Spouse Inviting Themselves on Husband's Business Trips Dragged: 'Go Home'

A woman has been slammed online after inviting herself to join her husband on a business trip, before discovering that she hated the experience, leading to the couple departing early.

In the Reddit post, which can be seen here, the woman wrote: My husband and I hadn't been spending much time together even though we've only been married 4 months, so I asked him if I could join him on his business trip."

"It took some convincing...He was supposed to be in Berlin for a week but it somehow turned into him going to 5 different countries in 9 days," she added.

The woman then revealed that she had found the trip "awful" after becoming "severely jet-lagged. After a lot of arguing, [the husband] eventually slowed the pace down," the woman wrote.

Although she said she would go home alone, her husband did accompany the woman back to their home country. However, he did tell his wife that she shouldn't complain as she had invited herself onto the trip, and that because of her he'd had to alter his work schedule to spend time with her.

The Redditor, who posts under the social media username @Autumn893, had called on Reddit users to assess whether she had behaved poorly in the situation.

Since being shared to the social media platform on January 31, the post has been upvoted 6,800 times and has received 1,800 comments. Those who engaged with the post voted that the original poster been the A****** in the situation, and that she'd overstepped the mark by coming on her husband's business trip.

A file photo of a stressed business couple looking at the boarding pass checking the departure time in front of the airplane schedule at the airport. A therapist told Newsweek that the pair should communicate openly with each other on how to set healthy boundaries. Getty Images

How Should Couples Make Time for Each Other?

Melanie Cooke, a licensed mental health counselor and the founder of her own counselling group, told Newsweek: "Time has always been a finite commodity, but in this day and age—where capitalistic work ethic meets unlimited access to external stimulation—it is especially precious."

"Making time for your partner has to be an active choice and an intentional top priority among all the other priorities and choices we have to make in the day," she added.

The counselor went on to tell Newsweek that she often sees couples assume that any 'leftover' time in their day is what will be dedicated to their partner, but that there are issues associated with carrying such a passive stance that hasn't been mutually agreed upon.

"Realistically, we don't have as much 'extra' time as we think we will and free time and availability are two very different things. Partners don't just need your time, they need you to be emotionally available and engaged," Cooke said.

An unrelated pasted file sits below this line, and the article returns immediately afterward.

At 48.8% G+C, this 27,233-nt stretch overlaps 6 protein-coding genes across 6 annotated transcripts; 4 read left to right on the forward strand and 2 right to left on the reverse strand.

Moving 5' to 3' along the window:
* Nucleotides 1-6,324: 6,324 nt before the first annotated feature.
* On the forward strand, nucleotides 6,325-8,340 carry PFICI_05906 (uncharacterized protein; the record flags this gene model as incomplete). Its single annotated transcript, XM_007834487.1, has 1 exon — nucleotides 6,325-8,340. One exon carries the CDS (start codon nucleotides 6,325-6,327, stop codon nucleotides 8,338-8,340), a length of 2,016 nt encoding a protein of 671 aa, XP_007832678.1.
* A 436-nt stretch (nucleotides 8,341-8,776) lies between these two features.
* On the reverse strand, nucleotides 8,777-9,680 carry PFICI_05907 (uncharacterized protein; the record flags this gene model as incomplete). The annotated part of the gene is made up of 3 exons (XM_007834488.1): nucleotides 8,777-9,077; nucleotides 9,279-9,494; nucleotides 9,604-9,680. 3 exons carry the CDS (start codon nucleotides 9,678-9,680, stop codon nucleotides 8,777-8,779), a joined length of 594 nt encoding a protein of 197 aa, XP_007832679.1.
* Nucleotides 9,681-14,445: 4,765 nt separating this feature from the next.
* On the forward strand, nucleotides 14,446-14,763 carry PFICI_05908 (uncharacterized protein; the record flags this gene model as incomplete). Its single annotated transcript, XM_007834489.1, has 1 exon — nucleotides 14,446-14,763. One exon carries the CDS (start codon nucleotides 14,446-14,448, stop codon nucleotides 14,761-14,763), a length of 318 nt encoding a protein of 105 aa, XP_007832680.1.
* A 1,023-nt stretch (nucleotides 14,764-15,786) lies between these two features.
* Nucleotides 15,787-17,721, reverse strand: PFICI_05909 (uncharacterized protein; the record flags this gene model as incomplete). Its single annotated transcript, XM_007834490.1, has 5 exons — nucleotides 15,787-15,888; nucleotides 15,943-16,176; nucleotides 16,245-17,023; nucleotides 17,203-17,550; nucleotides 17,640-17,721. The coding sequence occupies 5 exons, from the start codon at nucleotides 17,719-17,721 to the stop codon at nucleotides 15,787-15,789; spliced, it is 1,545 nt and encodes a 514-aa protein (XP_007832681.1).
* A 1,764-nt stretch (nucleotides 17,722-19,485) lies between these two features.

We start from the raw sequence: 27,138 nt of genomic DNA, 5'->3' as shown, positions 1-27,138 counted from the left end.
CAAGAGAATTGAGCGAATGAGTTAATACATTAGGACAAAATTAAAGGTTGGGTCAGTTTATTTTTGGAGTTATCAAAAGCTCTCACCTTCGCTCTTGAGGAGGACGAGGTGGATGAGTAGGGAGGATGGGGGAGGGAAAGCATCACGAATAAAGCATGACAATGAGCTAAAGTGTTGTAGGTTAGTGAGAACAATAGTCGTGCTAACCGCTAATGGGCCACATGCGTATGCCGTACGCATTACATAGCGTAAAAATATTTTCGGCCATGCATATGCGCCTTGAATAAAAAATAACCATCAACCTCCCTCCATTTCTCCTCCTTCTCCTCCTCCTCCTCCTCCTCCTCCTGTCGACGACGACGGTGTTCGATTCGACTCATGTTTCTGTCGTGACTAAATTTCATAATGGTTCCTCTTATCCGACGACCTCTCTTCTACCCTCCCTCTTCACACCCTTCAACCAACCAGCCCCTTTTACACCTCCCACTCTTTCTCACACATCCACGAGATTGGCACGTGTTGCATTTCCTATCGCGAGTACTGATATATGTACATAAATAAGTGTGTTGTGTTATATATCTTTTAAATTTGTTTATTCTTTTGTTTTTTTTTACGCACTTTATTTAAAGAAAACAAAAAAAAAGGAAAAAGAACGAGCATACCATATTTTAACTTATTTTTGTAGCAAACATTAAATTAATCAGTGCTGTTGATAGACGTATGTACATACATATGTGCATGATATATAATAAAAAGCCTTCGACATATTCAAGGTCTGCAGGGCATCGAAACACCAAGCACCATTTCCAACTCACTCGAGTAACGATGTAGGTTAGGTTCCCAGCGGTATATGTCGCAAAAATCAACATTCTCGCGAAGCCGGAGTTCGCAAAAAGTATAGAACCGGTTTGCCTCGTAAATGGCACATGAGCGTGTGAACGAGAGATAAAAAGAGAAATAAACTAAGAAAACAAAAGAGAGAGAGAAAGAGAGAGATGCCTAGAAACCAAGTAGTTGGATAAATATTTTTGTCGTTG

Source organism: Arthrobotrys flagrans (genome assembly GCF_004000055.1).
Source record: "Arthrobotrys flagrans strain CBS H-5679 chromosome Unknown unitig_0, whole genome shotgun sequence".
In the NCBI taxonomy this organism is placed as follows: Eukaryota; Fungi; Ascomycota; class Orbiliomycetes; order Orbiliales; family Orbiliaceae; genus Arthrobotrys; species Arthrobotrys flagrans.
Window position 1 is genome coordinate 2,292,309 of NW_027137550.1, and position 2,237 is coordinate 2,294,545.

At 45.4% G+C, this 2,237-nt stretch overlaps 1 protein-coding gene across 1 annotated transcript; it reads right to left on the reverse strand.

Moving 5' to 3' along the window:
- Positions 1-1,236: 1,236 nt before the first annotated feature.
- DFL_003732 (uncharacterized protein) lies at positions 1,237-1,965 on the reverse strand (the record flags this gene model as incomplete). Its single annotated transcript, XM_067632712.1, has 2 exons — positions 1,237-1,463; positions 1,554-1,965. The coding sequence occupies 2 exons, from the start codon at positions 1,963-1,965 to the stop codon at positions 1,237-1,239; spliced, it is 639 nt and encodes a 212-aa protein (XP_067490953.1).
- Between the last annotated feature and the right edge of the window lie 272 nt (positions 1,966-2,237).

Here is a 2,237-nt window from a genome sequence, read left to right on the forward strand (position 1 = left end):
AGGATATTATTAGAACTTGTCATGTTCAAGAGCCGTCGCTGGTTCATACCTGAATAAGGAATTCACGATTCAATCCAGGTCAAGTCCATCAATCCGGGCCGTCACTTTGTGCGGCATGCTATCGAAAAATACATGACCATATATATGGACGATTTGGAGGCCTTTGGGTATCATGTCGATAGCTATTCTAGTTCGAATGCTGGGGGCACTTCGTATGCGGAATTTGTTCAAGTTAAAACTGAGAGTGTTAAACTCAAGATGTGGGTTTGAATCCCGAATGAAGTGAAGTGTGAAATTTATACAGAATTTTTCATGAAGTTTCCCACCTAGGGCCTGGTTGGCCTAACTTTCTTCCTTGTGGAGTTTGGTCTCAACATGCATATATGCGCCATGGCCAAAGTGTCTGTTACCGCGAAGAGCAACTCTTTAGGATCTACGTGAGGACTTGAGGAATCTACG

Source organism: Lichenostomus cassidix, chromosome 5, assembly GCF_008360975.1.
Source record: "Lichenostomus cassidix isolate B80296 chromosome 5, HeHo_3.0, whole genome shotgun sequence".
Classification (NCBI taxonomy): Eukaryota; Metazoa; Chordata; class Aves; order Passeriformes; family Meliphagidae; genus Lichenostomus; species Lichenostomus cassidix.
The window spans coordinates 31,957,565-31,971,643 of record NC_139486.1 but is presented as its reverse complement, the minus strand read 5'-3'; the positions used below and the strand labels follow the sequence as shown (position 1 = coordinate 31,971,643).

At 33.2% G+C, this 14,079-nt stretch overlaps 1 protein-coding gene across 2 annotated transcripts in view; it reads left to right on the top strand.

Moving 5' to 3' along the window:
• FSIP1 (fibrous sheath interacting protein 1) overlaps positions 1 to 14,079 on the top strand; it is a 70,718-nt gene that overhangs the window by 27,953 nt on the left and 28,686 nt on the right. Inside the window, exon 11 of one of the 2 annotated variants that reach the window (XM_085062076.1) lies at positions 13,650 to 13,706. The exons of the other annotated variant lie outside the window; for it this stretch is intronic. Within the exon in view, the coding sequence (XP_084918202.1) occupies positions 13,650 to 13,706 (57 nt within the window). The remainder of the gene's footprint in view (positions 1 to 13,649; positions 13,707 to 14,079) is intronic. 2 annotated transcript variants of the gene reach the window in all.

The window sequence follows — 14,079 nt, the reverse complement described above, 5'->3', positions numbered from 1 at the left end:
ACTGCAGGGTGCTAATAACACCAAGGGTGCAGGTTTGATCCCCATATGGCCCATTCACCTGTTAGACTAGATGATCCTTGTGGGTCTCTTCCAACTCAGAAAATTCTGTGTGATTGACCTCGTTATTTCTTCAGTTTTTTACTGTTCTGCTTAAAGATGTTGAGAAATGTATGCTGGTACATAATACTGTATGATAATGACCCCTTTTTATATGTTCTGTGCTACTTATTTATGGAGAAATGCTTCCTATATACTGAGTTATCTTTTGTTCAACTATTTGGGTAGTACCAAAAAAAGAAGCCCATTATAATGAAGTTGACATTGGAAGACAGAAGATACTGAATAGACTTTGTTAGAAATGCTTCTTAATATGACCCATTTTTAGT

If you're feeling like you're no longer a priority to your partner, Cooke advises that you share how you feel with openness and curiosity, but only when any tensions or emotions have settled.

"When tensions and emotions are running high, sharing that you feel like you're no longer a priority in the moment might only make your partner more defensive, rather than receptive and open to collaborative solutions," she added.

Communicating Your Needs

In a similar vein, Michelle Keinan, a somatic therapist, told Newsweek that the issue at hand for the couple mentioned in the Reddit post is not being able to effectively communicate their needs.

"This results in them blaming each other when they're disappointed and that pattern is continuing," she added.

Keinan told Newsweek: "The thing about a relationship is it's a dynamic, both people are responsible. When partners blame each other for why they're not getting their needs met, no one is going to make time to communicate or spend more time together because the undercurrent is resentment."

"Making time for your partner isn't difficult, if the desire is there," she added. "If your partner isn't choosing to spend time with you, it's because they're not enjoying what they feel like when they're with you. Instead of talking about why you're not a priority, perhaps talk about what would make spending time together more exciting."

What Do the Comments Say?

Most Redditors engaging with the post chose to slam the woman for encroaching on her husband's space.

"You can't honestly believe you're in the right in any way. You invite yourself on his BUSINESS TRIP. Complain the whole time. Husband tries to accommodate. You still complain," one user wrote.

Another user added: "I can't believe that people like OP don't have any self awareness".

Have you noticed any red flags that made you end a relationship? Let us know via life@newsweek.com. We can ask experts for advice, and your story could be featured on Newsweek.